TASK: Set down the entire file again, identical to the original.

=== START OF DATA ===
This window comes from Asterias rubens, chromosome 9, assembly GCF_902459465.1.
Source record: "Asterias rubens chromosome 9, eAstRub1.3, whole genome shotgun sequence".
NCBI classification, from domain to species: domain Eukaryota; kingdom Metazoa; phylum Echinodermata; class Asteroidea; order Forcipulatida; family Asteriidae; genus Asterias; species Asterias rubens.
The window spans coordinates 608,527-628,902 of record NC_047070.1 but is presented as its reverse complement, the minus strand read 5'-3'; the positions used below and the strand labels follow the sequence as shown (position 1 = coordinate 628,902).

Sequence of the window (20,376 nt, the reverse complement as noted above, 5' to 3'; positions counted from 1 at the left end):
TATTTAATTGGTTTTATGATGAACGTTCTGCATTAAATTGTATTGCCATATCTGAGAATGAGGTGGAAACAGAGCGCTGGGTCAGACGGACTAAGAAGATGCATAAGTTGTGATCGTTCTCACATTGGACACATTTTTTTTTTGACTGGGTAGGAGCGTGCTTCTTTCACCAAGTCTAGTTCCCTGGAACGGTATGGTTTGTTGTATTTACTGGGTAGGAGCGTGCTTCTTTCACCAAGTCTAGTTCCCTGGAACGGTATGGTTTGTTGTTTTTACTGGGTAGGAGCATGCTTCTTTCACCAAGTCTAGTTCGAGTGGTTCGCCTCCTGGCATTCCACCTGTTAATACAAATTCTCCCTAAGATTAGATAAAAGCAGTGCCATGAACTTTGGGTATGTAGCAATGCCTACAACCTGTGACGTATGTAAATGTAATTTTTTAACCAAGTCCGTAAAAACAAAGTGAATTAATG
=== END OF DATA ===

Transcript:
This window comes from Asterias rubens, chromosome 9, assembly GCF_902459465.1.
Source record: "Asterias rubens chromosome 9, eAstRub1.3, whole genome shotgun sequence".
NCBI classification, from domain to species: domain Eukaryota; kingdom Metazoa; phylum Echinodermata; class Asteroidea; order Forcipulatida; family Asteriidae; genus Asterias; species Asterias rubens.
The window spans coordinates 608,527-628,902 of record NC_047070.1 but is presented as its reverse complement, the minus strand read 5'-3'; the positions used below and the strand labels follow the sequence as shown (position 1 = coordinate 628,902).

Sequence of the window (20,376 nt, the reverse complement as noted above, 5' to 3'; positions counted from 1 at the left end):
TATTTAATTGGTTTTATGATGAACGTTCTGCATTAAATTGTATTGCCATATCTGAGAATGAGGTGGAAACAGAGCGCTGGGTCAGACGGACTAAGAAGATGCATAAGTTGTGATCGTTCTCACATTGGACACATTTTTTTTTTGACTGGGTAGGAGCGTGCTTCTTTCACCAAGTCTAGTTCCCTGGAACGGTATGGTTTGTTGTATTTACTGGGTAGGAGCGTGCTTCTTTCACCAAGTCTAGTTCCCTGGAACGGTATGGTTTGTTGTTTTTACTGGGTAGGAGCATGCTTCTTTCACCAAGTCTAGTTCGAGTGGTTCGCCTCCTGGCATTCCACCTGTTAATACAAATTCTCCCTAAGATTAGATAAAAGCAGTGCCATGAACTTTGGGTATGTAGCAATGCCTACAACCTGTGACGTATGTAAATGTAATTTTTTAACCAAGTCCGTAAAAACAAAGTGAATTAATG